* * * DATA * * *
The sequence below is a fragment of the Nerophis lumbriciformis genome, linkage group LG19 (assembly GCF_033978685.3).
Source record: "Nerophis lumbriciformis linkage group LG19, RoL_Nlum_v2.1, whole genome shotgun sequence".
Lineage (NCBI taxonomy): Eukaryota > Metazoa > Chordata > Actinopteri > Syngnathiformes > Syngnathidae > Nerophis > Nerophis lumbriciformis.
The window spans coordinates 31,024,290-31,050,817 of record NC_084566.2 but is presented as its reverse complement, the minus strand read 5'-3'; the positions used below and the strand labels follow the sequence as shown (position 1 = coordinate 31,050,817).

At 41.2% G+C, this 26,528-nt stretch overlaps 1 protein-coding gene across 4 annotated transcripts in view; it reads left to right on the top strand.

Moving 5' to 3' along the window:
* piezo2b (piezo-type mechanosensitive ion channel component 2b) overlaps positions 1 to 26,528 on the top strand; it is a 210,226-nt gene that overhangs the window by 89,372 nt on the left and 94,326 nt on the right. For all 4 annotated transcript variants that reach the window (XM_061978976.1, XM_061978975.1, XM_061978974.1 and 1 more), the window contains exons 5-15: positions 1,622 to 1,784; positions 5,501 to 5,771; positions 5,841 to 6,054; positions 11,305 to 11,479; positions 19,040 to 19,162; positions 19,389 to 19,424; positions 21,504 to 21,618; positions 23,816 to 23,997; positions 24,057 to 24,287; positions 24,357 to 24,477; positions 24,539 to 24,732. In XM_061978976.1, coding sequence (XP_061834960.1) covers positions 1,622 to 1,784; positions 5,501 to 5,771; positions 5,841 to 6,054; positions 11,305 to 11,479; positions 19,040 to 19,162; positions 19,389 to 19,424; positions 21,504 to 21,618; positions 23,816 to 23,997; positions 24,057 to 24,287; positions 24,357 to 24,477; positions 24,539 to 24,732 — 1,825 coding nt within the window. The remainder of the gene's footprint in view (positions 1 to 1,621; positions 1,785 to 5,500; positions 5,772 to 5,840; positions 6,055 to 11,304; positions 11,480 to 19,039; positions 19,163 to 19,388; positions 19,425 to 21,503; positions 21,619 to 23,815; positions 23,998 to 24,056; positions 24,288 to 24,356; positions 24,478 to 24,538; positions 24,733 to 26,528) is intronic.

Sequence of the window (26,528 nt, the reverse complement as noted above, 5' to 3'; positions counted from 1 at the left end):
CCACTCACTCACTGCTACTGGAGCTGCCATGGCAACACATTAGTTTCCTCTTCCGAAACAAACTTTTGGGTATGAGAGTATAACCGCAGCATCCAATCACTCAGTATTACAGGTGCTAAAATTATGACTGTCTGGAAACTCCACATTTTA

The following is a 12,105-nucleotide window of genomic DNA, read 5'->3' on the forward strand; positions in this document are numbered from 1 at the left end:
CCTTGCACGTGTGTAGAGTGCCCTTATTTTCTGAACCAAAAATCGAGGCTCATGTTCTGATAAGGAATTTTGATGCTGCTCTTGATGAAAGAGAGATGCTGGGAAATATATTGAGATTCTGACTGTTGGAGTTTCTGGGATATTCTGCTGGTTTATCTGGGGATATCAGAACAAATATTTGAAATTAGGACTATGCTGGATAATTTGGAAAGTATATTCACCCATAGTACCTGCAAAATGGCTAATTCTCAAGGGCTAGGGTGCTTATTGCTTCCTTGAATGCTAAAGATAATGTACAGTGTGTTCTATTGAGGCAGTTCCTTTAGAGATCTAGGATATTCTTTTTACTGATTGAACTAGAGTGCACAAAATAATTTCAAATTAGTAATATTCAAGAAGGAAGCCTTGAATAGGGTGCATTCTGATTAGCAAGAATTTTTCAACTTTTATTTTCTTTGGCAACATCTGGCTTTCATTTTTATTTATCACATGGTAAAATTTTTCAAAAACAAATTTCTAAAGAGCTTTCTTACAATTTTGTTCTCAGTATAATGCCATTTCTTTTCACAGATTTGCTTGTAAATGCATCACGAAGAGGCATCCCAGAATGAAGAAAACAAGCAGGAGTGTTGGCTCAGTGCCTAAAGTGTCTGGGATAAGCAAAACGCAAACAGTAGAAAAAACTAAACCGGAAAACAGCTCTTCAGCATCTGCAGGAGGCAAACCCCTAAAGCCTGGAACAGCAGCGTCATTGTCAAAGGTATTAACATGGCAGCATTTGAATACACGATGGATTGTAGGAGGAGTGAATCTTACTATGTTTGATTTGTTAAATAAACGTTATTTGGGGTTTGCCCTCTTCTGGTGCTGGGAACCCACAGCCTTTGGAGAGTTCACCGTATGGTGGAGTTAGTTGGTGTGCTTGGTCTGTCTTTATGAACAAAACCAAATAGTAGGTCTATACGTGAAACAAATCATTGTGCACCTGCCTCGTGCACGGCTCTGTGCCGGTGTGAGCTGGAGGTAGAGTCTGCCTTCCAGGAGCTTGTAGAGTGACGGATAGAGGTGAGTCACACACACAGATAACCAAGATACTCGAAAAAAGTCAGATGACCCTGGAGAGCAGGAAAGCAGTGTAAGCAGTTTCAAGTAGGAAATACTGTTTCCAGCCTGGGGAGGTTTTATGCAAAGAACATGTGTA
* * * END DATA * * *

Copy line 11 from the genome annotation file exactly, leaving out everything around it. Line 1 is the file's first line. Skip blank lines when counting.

CCTTGCACGTGTGTAGAGTGCCCTTATTTTCTGAACCAAAAATCGAGGCTCATGTTCTGATAAGGAATTTTGATGCTGCTCTTGATGAAAGAGAGATGCTGGGAAATATATTGAGATTCTGACTGTTGGAGTTTCTGGGATATTCTGCTGGTTTATCTGGGGATATCAGAACAAATATTTGAAATTAGGACTATGCTGGATAATTTGGAAAGTATATTCACCCATAGTACCTGCAAAATGGCTAATTCTCAAGGGCTAGGGTGCTTATTGCTTCCTTGAATGCTAAAGATAATGTACAGTGTGTTCTATTGAGGCAGTTCCTTTAGAGATCTAGGATATTCTTTTTACTGATTGAACTAGAGTGCACAAAATAATTTCAAATTAGTAATATTCAAGAAGGAAGCCTTGAATAGGGTGCATTCTGATTAGCAAGAATTTTTCAACTTTTATTTTCTTTGGCAACATCTGGCTTTCATTTTTATTTATCACATGGTAAAATTTTTCAAAAACAAATTTCTAAAGAGCTTTCTTACAATTTTGTTCTCAGTATAATGCCATTTCTTTTCACAGATTTGCTTGTAAATGCATCACGAAGAGGCATCCCAGAATGAAGAAAACAAGCAGGAGTGTTGGCTCAGTGCCTAAAGTGTCTGGGATAAGCAAAACGCAAACAGTAGAAAAAACTAAACCGGAAAACAGCTCTTCAGCATCTGCAGGAGGCAAACCCCTAAAGCCTGGAACAGCAGCGTCATTGTCAAAGGTATTAACATGGCAGCATTTGAATACACGATGGATTGTAGGAGGAGTGAATCTTACTATGTTTGATTTGTTAAATAAACGTTATTTGGGGTTTGCCCTCTTCTGGTGCTGGGAACCCACAGCCTTTGGAGAGTTCACCGTATGGTGGAGTTAGTTGGTGTGCTTGGTCTGTCTTTATGAACAAAACCAAATAGTAGGTCTATACGTGAAACAAATCATTGTGCACCTGCCTCGTGCACGGCTCTGTGCCGGTGTGAGCTGGAGGTAGAGTCTGCCTTCCAGGAGCTTGTAGAGTGACGGATAGAGGTGAGTCACACACACAGATAACCAAGATACTCGAAAAAAGTCAGATGACCCTGGAGAGCAGGAAAGCAGTGTAAGCAGTTTCAAGTAGGAAATACTGTTTCCAGCCTGGGGAGGTTTTATGCAAAGAACATGTGTA